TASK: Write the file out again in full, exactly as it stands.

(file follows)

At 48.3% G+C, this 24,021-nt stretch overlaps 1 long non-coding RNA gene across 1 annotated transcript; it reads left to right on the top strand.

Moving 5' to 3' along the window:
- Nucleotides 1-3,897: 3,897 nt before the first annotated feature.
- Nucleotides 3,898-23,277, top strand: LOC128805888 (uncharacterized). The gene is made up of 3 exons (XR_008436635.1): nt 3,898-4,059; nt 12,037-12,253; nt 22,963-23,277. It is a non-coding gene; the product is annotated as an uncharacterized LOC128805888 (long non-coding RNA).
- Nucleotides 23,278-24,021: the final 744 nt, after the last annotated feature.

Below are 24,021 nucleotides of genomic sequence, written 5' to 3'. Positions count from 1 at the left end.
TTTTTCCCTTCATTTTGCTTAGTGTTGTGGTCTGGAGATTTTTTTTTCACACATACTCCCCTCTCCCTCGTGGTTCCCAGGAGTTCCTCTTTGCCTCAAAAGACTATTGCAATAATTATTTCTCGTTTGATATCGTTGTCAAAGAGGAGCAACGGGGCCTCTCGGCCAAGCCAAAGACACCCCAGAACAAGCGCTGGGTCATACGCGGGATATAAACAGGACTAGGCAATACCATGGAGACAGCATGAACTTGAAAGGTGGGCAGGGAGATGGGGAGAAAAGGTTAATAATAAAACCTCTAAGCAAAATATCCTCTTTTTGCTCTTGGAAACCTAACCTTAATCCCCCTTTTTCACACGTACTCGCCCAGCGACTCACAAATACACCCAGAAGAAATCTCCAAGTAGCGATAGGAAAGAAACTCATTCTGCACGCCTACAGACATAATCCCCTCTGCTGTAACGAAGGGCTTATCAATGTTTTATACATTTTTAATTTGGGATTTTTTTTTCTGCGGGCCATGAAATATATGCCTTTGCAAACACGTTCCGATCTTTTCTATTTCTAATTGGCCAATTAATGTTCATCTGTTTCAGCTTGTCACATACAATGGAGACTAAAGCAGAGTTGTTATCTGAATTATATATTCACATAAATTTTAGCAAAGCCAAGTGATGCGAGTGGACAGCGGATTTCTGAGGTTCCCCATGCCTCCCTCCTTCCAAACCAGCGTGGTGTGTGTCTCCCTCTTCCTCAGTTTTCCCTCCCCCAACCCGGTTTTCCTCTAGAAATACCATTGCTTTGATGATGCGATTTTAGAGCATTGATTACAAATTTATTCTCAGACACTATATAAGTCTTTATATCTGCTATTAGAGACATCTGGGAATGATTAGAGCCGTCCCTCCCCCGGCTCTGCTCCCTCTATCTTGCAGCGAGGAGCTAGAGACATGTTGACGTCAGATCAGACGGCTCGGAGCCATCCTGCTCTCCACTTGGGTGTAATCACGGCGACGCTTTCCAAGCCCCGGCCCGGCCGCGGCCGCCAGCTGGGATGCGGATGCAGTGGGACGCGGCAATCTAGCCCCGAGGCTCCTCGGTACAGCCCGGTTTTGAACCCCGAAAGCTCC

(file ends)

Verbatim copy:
At 48.3% G+C, this 24,021-nt stretch overlaps 1 long non-coding RNA gene across 1 annotated transcript; it reads left to right on the top strand.

Moving 5' to 3' along the window:
- Nucleotides 1-3,897: 3,897 nt before the first annotated feature.
- Nucleotides 3,898-23,277, top strand: LOC128805888 (uncharacterized). The gene is made up of 3 exons (XR_008436635.1): nt 3,898-4,059; nt 12,037-12,253; nt 22,963-23,277. It is a non-coding gene; the product is annotated as an uncharacterized LOC128805888 (long non-coding RNA).
- Nucleotides 23,278-24,021: the final 744 nt, after the last annotated feature.

Below are 24,021 nucleotides of genomic sequence, written 5' to 3'. Positions count from 1 at the left end.
TTTTTCCCTTCATTTTGCTTAGTGTTGTGGTCTGGAGATTTTTTTTTCACACATACTCCCCTCTCCCTCGTGGTTCCCAGGAGTTCCTCTTTGCCTCAAAAGACTATTGCAATAATTATTTCTCGTTTGATATCGTTGTCAAAGAGGAGCAACGGGGCCTCTCGGCCAAGCCAAAGACACCCCAGAACAAGCGCTGGGTCATACGCGGGATATAAACAGGACTAGGCAATACCATGGAGACAGCATGAACTTGAAAGGTGGGCAGGGAGATGGGGAGAAAAGGTTAATAATAAAACCTCTAAGCAAAATATCCTCTTTTTGCTCTTGGAAACCTAACCTTAATCCCCCTTTTTCACACGTACTCGCCCAGCGACTCACAAATACACCCAGAAGAAATCTCCAAGTAGCGATAGGAAAGAAACTCATTCTGCACGCCTACAGACATAATCCCCTCTGCTGTAACGAAGGGCTTATCAATGTTTTATACATTTTTAATTTGGGATTTTTTTTTCTGCGGGCCATGAAATATATGCCTTTGCAAACACGTTCCGATCTTTTCTATTTCTAATTGGCCAATTAATGTTCATCTGTTTCAGCTTGTCACATACAATGGAGACTAAAGCAGAGTTGTTATCTGAATTATATATTCACATAAATTTTAGCAAAGCCAAGTGATGCGAGTGGACAGCGGATTTCTGAGGTTCCCCATGCCTCCCTCCTTCCAAACCAGCGTGGTGTGTGTCTCCCTCTTCCTCAGTTTTCCCTCCCCCAACCCGGTTTTCCTCTAGAAATACCATTGCTTTGATGATGCGATTTTAGAGCATTGATTACAAATTTATTCTCAGACACTATATAAGTCTTTATATCTGCTATTAGAGACATCTGGGAATGATTAGAGCCGTCCCTCCCCCGGCTCTGCTCCCTCTATCTTGCAGCGAGGAGCTAGAGACATGTTGACGTCAGATCAGACGGCTCGGAGCCATCCTGCTCTCCACTTGGGTGTAATCACGGCGACGCTTTCCAAGCCCCGGCCCGGCCGCGGCCGCCAGCTGGGATGCGGATGCAGTGGGACGCGGCAATCTAGCCCCGAGGCTCCTCGGTACAGCCCGGTTTTGAACCCCGAAAGCTCC